How I Beat Diabetes

How I Beat DiabetesJoe Wilcox’s seventh book publishes around Dec. 25, 2014 and chronicles an unexpected journey.

In mid July 2013, he received a desperate call from his doctor. A routine non-fasting blood test brought back glucose level of 212 milligrams per deciliter (mg/dL) Anything below 100 is safely normal. According to the National Institutes of Health: “A level of 126 mg/dL and higher most often means you have diabetes”.

“I made a decision”, he says, “to ignore the doctor and not return for diabetic treatment, as she demanded. I would change my diet first and see if the problem could be corrected that way. If not, then I would follow whatever regime she recommended, even if that meant insulin shots”.

Joe Wilcox’s journey over the next year will astound you. He lost about 35 pounds and by eating differently—not dieting—his health improved and his doctor abandoned her recommendation to start insulin treatments. His next blood test, in May 2014, came back 85 mg/dL. His A1C, which measures glucose level from 3 months to 6 months, was 5.6 percent. According to NIH: “A normal A1C level is below 5.7 percent”.

Wilcox isn’t a medical professional and wouldn’t recommend that anyone ignore a doctor’s orders. However, everyone diagnosed or risks diabetes can improve health, and many can naturally correct insulin balance.

“Diabetes is a lifestyle change”, Wilcox says. “You can adapt by shooting up insulin and checking blood sugar levels, or you can choose to eat differently. The insulin way will let you continue to eat much like you did before; to cheat, as so many diabetics do. Or you can develop new tastes and improve livelihood”.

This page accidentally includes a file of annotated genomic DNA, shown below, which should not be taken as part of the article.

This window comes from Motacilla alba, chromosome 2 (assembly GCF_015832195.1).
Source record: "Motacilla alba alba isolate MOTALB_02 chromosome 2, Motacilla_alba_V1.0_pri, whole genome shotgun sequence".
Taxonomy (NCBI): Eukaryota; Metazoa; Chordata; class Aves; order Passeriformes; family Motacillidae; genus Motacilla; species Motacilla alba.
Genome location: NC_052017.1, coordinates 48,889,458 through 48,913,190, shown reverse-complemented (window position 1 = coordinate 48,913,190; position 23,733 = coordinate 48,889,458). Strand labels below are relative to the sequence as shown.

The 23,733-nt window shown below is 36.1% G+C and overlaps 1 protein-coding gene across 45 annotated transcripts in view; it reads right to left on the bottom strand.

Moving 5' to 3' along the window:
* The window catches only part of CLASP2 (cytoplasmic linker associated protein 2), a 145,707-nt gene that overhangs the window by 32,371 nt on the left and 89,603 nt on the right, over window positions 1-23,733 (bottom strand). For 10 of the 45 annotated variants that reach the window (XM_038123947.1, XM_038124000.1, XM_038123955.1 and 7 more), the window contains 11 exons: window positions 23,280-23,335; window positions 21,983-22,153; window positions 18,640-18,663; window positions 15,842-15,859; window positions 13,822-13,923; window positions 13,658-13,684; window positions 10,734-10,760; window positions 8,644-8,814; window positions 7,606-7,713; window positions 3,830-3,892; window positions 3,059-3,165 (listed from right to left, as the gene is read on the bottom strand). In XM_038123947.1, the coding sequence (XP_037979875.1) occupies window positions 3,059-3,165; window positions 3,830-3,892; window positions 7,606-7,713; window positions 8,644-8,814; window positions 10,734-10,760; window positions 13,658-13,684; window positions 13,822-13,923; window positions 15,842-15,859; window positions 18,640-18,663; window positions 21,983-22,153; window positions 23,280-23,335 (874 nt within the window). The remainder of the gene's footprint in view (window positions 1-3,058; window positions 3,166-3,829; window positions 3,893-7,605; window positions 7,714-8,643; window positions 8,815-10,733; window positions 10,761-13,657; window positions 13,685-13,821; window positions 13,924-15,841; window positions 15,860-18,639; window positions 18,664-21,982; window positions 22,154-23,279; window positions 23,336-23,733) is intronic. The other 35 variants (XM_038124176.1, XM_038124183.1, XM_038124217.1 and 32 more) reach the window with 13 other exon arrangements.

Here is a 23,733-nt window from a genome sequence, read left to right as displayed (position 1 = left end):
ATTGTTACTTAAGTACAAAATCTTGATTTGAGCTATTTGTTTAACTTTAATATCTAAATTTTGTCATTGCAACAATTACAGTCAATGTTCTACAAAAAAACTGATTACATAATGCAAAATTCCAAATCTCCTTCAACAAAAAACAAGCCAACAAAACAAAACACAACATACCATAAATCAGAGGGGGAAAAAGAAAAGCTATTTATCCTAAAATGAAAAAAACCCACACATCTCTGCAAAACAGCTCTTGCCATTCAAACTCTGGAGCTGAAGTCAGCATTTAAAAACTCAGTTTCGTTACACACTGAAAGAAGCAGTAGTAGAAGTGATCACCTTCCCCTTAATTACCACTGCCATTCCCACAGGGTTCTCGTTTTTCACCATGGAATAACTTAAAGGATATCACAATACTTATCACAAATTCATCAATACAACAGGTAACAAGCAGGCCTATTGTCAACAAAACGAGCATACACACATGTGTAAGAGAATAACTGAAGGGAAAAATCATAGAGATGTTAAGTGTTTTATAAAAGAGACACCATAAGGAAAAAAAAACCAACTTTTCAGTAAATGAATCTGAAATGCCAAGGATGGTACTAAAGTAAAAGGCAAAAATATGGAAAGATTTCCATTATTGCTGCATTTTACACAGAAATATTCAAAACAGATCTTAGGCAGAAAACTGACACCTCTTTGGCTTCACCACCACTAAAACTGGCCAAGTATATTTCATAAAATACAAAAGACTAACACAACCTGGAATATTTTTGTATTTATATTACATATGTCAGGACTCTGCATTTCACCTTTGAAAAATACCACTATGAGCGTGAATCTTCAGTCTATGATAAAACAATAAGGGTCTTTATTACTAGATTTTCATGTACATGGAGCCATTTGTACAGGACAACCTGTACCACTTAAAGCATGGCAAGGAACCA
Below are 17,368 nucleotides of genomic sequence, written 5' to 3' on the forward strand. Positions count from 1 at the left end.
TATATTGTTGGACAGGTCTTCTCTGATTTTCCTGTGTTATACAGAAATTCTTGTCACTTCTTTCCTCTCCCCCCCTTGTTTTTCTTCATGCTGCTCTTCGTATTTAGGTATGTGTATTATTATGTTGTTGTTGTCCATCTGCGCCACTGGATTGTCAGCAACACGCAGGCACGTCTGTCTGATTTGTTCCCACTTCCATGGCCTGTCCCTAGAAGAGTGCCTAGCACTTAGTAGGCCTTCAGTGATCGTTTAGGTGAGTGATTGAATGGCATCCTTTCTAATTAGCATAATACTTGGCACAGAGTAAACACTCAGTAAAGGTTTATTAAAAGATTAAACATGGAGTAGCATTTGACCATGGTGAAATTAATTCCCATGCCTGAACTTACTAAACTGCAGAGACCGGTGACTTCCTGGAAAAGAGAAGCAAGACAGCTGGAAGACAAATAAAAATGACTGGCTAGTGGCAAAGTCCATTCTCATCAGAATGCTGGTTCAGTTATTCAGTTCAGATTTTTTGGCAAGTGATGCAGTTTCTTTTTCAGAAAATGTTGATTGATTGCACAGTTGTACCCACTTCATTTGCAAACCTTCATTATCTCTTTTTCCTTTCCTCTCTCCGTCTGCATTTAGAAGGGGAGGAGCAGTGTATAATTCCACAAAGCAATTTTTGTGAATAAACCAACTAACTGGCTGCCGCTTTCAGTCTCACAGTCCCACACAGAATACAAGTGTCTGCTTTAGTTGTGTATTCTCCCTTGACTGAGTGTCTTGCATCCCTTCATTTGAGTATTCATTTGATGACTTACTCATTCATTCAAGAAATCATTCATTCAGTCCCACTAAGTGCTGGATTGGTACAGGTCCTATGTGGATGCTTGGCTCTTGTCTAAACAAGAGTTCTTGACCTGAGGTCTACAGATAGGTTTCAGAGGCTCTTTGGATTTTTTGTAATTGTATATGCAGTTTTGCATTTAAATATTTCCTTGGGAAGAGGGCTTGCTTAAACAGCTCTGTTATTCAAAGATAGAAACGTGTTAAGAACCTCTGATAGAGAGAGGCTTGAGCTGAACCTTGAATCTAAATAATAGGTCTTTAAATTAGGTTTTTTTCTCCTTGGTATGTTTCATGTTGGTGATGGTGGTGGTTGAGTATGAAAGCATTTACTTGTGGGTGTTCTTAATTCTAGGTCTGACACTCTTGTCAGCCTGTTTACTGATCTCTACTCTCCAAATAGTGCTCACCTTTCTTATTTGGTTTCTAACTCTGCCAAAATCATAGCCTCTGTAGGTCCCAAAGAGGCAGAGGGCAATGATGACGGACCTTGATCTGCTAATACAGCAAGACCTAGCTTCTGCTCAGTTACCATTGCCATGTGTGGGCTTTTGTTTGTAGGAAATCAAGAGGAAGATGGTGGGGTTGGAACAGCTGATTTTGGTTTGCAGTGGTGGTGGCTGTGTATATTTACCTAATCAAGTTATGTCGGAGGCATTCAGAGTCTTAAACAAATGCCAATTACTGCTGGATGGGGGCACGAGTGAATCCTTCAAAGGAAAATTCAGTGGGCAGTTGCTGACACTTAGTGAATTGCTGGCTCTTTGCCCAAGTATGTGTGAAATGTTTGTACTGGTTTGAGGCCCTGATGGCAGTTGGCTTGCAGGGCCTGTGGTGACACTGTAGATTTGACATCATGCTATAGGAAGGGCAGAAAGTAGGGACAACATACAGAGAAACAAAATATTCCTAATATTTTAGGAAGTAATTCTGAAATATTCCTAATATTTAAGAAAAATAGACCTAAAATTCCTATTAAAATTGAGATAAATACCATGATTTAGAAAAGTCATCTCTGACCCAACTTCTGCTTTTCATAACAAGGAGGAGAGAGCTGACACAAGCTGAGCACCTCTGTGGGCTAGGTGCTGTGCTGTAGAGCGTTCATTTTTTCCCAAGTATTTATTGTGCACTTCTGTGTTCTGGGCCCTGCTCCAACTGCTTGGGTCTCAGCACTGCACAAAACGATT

He emphasizes: “My method can’t cure everyone, but surely anyone can be healthier by adapting diet based on what I do. I didn’t diet. I changed my diet, which is wholly different”.

The book explores what he learned about our dangerous eating habits and how the beliefs many Americans have about healthy diets are wrong. The obesity rate in the United States is 35 percent, reporter Roberto Ferdman writes for the Washington Post in September 2014: “In 1990, not a single U.S. state had an obesity rate above 15 percent, but by 2000, only two, Arizona and Colorado, had obesity rates below 15 percent, and by 2010, not a single state had an obesity rate below 20 percent”.

The United States is a nation of overweight and sick people. According to the “National Diabetes Statistics Report” published in June 2014, 9.3 percent of Americans have diabetes, but 28 percent are undiagnosed; they don’t know. However, nearly three times as many with the disease are prediabetic (86 million).

Follow Wilcox’s journey from toxic glucose levels to normalcy. What he learned will enlighten you and quite possibly change your life or someone whom you love.

“With diabetes, lifestyle change is inevitable”, he says. “For some people, adapting diet is a cure. I am among them, and you could be, too”.

Review copies are available upon request. Please email joe at bunnybows dot com.